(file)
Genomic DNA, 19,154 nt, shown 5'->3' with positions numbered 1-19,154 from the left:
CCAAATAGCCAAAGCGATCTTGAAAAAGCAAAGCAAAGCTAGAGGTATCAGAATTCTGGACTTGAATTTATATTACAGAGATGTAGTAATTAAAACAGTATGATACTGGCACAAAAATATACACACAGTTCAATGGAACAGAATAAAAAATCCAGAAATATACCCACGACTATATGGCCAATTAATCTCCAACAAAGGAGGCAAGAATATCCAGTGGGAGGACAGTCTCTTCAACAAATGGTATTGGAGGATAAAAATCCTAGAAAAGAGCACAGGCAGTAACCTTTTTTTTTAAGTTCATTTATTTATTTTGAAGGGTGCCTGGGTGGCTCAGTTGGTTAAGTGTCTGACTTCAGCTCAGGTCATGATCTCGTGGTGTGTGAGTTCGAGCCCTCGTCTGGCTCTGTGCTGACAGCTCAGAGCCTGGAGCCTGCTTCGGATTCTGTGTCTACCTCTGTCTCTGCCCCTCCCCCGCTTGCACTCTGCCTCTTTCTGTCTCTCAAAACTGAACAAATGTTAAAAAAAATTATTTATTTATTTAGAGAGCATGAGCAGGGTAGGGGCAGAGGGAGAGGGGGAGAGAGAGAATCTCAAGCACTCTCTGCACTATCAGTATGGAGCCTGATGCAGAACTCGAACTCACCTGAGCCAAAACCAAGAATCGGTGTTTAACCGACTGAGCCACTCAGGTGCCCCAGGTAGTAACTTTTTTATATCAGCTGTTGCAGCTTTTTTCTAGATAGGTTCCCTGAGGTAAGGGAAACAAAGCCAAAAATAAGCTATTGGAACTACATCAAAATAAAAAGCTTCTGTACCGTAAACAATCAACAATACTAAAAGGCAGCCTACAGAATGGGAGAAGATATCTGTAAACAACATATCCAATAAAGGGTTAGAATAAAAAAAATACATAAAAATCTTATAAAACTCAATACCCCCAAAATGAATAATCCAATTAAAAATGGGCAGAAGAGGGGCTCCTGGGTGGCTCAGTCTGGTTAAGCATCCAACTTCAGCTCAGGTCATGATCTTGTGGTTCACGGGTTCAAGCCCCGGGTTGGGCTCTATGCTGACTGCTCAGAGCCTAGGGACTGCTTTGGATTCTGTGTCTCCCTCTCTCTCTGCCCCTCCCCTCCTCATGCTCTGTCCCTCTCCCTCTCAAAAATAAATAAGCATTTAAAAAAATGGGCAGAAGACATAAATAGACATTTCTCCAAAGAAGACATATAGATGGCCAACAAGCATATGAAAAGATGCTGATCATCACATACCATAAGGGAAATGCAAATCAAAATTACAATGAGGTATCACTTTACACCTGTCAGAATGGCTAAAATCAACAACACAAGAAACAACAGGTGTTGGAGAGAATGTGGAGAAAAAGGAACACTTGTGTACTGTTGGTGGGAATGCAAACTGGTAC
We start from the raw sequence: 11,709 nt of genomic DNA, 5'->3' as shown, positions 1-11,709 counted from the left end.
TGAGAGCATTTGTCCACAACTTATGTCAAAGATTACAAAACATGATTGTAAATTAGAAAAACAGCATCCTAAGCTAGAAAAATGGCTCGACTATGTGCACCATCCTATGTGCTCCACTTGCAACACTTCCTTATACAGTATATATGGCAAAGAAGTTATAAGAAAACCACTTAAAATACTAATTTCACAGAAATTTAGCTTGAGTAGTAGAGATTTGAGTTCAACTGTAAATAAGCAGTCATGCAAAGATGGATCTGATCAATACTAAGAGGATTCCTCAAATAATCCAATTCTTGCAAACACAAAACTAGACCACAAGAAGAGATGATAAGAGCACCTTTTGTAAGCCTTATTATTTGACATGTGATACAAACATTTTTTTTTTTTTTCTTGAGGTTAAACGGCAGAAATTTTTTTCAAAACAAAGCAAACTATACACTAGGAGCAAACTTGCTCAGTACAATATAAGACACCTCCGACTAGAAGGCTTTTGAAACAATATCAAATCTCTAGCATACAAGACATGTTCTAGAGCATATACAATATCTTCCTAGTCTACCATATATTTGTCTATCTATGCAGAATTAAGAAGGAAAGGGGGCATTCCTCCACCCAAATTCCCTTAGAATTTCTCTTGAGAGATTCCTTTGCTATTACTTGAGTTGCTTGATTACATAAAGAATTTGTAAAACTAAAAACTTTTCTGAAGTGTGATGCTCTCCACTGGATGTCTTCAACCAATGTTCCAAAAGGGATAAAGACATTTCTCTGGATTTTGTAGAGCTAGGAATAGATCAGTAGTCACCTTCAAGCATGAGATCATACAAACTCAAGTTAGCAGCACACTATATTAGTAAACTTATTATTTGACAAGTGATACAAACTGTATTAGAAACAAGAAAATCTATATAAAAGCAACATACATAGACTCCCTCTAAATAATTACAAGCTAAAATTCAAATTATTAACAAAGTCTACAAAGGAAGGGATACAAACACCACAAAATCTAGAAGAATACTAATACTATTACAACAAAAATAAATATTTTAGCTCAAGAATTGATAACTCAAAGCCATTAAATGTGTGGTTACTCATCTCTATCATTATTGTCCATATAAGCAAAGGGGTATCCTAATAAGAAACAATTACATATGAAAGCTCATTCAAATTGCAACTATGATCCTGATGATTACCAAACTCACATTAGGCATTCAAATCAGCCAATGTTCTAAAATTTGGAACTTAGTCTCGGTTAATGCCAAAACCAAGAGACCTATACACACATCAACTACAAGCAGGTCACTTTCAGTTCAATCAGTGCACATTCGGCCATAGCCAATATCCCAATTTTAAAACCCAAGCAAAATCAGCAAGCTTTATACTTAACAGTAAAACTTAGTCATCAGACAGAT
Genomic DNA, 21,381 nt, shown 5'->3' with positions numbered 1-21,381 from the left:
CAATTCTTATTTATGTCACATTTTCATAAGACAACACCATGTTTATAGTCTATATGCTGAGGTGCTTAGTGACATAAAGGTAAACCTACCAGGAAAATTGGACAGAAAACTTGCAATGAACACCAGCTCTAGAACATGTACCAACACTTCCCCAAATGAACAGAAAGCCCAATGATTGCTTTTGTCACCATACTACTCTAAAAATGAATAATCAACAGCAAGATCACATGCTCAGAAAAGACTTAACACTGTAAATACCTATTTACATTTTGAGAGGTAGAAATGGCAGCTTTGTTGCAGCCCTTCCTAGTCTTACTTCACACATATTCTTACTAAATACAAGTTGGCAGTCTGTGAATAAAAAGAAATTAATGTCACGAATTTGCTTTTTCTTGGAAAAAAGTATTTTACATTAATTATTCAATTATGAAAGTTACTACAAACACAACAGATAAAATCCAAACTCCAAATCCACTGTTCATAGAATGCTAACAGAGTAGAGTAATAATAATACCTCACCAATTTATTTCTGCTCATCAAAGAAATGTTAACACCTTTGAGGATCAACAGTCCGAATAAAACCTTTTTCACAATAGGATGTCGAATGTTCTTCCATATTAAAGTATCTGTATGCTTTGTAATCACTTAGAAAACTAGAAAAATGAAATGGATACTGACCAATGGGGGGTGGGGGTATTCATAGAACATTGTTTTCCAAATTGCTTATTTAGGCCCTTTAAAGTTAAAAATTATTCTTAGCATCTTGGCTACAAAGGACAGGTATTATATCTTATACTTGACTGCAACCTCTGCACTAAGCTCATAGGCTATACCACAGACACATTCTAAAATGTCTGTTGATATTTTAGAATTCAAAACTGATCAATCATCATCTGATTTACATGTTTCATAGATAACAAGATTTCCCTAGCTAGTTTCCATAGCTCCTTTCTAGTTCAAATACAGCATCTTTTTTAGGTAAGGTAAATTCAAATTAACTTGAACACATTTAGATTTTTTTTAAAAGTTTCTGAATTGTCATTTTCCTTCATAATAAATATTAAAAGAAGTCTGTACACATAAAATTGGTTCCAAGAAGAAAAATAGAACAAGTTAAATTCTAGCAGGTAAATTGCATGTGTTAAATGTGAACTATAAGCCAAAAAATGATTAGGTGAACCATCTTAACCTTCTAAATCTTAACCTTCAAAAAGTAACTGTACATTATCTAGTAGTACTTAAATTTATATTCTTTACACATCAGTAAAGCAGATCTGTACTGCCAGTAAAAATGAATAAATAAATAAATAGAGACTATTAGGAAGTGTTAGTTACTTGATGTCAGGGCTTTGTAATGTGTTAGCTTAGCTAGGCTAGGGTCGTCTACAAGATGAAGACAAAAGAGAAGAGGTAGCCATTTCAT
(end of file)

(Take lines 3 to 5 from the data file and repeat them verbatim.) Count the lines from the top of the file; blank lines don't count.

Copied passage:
We start from the raw sequence: 11,709 nt of genomic DNA, 5'->3' as shown, positions 1-11,709 counted from the left end.
TGAGAGCATTTGTCCACAACTTATGTCAAAGATTACAAAACATGATTGTAAATTAGAAAAACAGCATCCTAAGCTAGAAAAATGGCTCGACTATGTGCACCATCCTATGTGCTCCACTTGCAACACTTCCTTATACAGTATATATGGCAAAGAAGTTATAAGAAAACCACTTAAAATACTAATTTCACAGAAATTTAGCTTGAGTAGTAGAGATTTGAGTTCAACTGTAAATAAGCAGTCATGCAAAGATGGATCTGATCAATACTAAGAGGATTCCTCAAATAATCCAATTCTTGCAAACACAAAACTAGACCACAAGAAGAGATGATAAGAGCACCTTTTGTAAGCCTTATTATTTGACATGTGATACAAACATTTTTTTTTTTTTTCTTGAGGTTAAACGGCAGAAATTTTTTTCAAAACAAAGCAAACTATACACTAGGAGCAAACTTGCTCAGTACAATATAAGACACCTCCGACTAGAAGGCTTTTGAAACAATATCAAATCTCTAGCATACAAGACATGTTCTAGAGCATATACAATATCTTCCTAGTCTACCATATATTTGTCTATCTATGCAGAATTAAGAAGGAAAGGGGGCATTCCTCCACCCAAATTCCCTTAGAATTTCTCTTGAGAGATTCCTTTGCTATTACTTGAGTTGCTTGATTACATAAAGAATTTGTAAAACTAAAAACTTTTCTGAAGTGTGATGCTCTCCACTGGATGTCTTCAACCAATGTTCCAAAAGGGATAAAGACATTTCTCTGGATTTTGTAGAGCTAGGAATAGATCAGTAGTCACCTTCAAGCATGAGATCATACAAACTCAAGTTAGCAGCACACTATATTAGTAAACTTATTATTTGACAAGTGATACAAACTGTATTAGAAACAAGAAAATCTATATAAAAGCAACATACATAGACTCCCTCTAAATAATTACAAGCTAAAATTCAAATTATTAACAAAGTCTACAAAGGAAGGGATACAAACACCACAAAATCTAGAAGAATACTAATACTATTACAACAAAAATAAATATTTTAGCTCAAGAATTGATAACTCAAAGCCATTAAATGTGTGGTTACTCATCTCTATCATTATTGTCCATATAAGCAAAGGGGTATCCTAATAAGAAACAATTACATATGAAAGCTCATTCAAATTGCAACTATGATCCTGATGATTACCAAACTCACATTAGGCATTCAAATCAGCCAATGTTCTAAAATTTGGAACTTAGTCTCGGTTAATGCCAAAACCAAGAGACCTATACACACATCAACTACAAGCAGGTCACTTTCAGTTCAATCAGTGCACATTCGGCCATAGCCAATATCCCAATTTTAAAACCCAAGCAAAATCAGCAAGCTTTATACTTAACAGTAAAACTTAGTCATCAGACAGAT
Genomic DNA, 21,381 nt, shown 5'->3' with positions numbered 1-21,381 from the left: